I would like to thank you and the staff for supporting the process to create our Teaching and Learning Framework. We are close to finalising a framework that will work for us and will underpin learning and teaching here now and in the future. The College has been working with an external consultant Jenny Wajsenberg. Jenny will be working with staff on Monday 26th June for two hours starting at 3.20 p.m. and concluding at 5.20 pm

Follow up from Premier’s recent visit

A project consultant has been engaged by the Premier’s Office to report back on costings of increasing the size of our weights room. Never one to miss an opportunity I asked for further costings of some smaller projects around the College to be undertaken such as: new weights equipment, refurbishing toilets closest to the rugby oval and more soil for the rugby oval and it was so convenient that I had already had quotes for these. I figure if you don’t ask you don’t receive. I will keep you updated regardless of the outcome.

General Achievement Test

Year 12 and some Year 11 students sat the GAT this week.

The General Achievement Test is a test of general knowledge and skills in:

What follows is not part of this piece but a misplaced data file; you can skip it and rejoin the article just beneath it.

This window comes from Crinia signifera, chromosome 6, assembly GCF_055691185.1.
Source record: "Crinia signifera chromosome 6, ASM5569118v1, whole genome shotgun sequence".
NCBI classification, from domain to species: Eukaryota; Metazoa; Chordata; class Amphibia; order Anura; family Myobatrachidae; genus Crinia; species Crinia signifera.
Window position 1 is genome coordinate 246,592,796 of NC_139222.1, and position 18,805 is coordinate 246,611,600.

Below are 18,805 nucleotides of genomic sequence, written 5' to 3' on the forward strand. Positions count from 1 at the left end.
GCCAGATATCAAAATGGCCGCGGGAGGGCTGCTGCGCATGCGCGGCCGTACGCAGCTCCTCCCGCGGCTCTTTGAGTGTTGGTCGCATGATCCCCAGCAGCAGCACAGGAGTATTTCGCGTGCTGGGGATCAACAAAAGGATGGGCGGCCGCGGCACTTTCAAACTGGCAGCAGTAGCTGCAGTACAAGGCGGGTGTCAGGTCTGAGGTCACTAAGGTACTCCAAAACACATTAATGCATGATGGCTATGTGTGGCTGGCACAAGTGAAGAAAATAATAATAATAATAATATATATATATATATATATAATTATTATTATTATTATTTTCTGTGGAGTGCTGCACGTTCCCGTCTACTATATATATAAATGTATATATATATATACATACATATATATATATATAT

These areas are very broad.

Each represents a body of general knowledge and skills that students are likely to have built up through their school years.

Because it is a general test, no special study is required for the GAT. Students will already have done preparation for the GAT in past study of subjects like English, Mathematics, Science and History, where they have built up general knowledge and skills in writing, numeracy and reasoning. These are the knowledge and skills that will be tested.

Why do students have to do the GAT?

The GAT is an essential part of the VCE assessment procedures.

All students enrolled in one or more VCE or scored VCE VET Unit 3 and 4 sequences must sit the GAT.

Although GAT results do not count directly towards a student’s VCE results, they play an important role in checking that school-based and external assessments have been accurately assessed, and in calculating Derived Examination Scores.

The GAT is used in these ways because achievement on the GAT is a good predictor of achievement on other assessments. If students have done well on the GAT, then their achievements are likely to be high on their school-based and external assessments.

Clearly, some GAT questions relate more closely to achievement in particular studies. The VCAA takes this into account when it calculates students’ expected achievements in each study for each school. For example, GAT results in mathematics, science and technology

How is the GAT used?

The VCAA will use students’ GAT scores as a basis for: